Accidental ‘photobomb’ of comet Lovejoy is a ‘joy’ to behold

2 Mar 20152 Shares

Share on FacebookTweet about this on TwitterShare on LinkedInShare on Google+Pin on PinterestShare on RedditEmail this to someone

The Dark Energy camera caught these images of comet Lovejoy on 27 December while trying to photograph deeper space

Share on FacebookTweet about this on TwitterShare on LinkedInShare on Google+Pin on PinterestShare on RedditEmail this to someone

As far as space accidents go, the ‘accidental observation’ of comet Lovejoy by the Dark Energy camera, the most powerful on Earth, has captured a beautiful and detailed image of the comet’s nucleus and coma.

The several-framed image that has captured the imagination of space lovers everywhere was taken on 27 December at the Cerro Tololo Inter-American Observatory (CTIO) in northern Chile by a team of researchers who call themselves the Dark Energy Detectives.

According to Space.com, at the time the images were taken, comet Lovejoy was about 82m km (51m miles) from Earth, but found itself ‘photobombing’ into view given that the team was actually trying to capture images of deeper space at a distance of 12.8bn km (8bn miles).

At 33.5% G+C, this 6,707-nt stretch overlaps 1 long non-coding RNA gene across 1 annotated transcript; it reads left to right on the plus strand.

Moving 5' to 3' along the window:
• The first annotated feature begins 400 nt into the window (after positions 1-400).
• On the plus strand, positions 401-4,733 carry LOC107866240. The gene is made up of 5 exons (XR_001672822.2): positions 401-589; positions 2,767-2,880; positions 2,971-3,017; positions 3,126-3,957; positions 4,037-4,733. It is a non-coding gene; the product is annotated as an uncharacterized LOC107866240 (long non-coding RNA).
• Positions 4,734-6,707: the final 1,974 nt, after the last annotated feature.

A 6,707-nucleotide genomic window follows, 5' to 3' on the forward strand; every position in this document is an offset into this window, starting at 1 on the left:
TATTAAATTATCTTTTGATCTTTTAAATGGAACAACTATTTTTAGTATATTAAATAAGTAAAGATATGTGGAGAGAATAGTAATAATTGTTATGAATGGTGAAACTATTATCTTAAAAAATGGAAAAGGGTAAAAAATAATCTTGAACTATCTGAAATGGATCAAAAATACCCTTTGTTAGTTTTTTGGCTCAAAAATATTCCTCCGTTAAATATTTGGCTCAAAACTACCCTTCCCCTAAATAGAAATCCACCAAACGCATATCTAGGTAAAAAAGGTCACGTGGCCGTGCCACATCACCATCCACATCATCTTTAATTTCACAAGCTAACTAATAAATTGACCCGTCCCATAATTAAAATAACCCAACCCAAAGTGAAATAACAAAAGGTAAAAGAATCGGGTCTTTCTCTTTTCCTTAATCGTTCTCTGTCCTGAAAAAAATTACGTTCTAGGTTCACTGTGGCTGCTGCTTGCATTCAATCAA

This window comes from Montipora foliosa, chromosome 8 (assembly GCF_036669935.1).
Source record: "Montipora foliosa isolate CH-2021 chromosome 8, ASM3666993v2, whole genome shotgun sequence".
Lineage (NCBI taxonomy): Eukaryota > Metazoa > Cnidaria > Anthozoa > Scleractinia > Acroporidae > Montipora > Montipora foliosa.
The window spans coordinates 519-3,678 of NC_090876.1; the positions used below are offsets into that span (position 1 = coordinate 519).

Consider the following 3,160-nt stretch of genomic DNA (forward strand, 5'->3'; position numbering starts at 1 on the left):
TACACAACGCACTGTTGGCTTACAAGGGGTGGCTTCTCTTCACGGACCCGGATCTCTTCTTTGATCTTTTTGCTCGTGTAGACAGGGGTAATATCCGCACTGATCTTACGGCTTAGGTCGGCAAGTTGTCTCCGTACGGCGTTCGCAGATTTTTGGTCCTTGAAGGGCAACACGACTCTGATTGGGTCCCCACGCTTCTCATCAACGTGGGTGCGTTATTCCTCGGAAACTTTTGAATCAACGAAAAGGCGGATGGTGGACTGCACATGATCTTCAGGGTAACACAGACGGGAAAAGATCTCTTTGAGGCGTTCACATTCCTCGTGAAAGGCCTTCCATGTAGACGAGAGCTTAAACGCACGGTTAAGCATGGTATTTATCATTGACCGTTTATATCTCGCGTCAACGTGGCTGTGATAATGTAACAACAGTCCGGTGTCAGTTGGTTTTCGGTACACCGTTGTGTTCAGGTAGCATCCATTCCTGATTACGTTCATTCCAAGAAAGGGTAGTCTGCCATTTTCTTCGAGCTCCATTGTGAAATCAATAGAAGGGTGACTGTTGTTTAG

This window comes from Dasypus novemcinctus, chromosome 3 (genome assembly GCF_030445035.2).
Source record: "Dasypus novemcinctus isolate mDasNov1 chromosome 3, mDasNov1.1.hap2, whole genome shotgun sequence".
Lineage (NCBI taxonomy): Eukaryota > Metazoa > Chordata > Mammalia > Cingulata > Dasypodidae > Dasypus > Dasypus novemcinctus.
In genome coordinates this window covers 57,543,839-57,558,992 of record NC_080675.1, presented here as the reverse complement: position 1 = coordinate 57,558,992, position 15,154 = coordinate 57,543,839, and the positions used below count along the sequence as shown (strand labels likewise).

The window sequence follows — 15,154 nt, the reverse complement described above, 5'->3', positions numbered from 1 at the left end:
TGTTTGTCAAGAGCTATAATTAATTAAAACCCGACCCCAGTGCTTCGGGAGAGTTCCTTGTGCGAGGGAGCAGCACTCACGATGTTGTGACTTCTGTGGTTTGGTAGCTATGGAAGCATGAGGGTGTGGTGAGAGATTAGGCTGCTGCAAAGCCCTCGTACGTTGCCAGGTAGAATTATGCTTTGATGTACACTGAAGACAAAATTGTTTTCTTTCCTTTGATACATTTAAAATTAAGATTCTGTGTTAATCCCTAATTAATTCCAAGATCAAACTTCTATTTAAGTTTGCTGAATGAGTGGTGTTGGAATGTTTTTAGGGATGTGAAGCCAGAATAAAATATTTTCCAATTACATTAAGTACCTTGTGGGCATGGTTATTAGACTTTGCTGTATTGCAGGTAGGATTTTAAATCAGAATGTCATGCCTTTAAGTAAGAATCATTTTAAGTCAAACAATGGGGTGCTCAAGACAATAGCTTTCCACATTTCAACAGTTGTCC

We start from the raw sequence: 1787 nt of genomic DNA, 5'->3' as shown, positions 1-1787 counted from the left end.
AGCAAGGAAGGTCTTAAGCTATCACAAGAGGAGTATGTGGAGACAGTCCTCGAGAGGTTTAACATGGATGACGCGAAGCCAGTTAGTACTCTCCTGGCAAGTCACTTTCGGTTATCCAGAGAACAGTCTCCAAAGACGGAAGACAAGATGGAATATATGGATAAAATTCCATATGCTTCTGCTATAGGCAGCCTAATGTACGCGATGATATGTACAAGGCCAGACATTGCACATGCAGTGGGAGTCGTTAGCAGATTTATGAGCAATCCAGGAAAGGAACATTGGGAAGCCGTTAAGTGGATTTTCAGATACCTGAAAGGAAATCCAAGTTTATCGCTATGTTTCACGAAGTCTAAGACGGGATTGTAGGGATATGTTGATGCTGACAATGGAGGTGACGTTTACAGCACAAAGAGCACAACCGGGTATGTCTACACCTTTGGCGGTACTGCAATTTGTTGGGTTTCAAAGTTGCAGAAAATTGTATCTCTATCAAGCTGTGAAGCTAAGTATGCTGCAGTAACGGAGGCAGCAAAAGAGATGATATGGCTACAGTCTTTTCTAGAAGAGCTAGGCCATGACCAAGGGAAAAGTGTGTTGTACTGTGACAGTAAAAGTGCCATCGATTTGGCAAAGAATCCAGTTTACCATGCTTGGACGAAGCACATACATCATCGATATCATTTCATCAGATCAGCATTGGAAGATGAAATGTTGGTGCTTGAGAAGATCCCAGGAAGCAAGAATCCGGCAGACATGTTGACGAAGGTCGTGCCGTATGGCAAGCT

As a result, Lovejoy appeared as an enormous green and blue object traversing the near-universe thanks to the power of the Dark Energy Camera which has a resolution of 570 megapixels.

Speaking of the image, the Dark Energy Detectives wrote in their blog that it shows how easy it is to miss things right in front of our faces.

“It reminds us that before we can look out beyond our galaxy to the far reaches of the universe, we need to watch out for celestial objects that are much closer to home!”

Comet-Lovejoy

Image via Dark Energy Detectives/Dark Energy Survey

66

DAYS

4

HOURS

26

MINUTES

Buy your tickets now!

Colm Gorey is a journalist with Siliconrepublic.com

editorial@siliconrepublic.com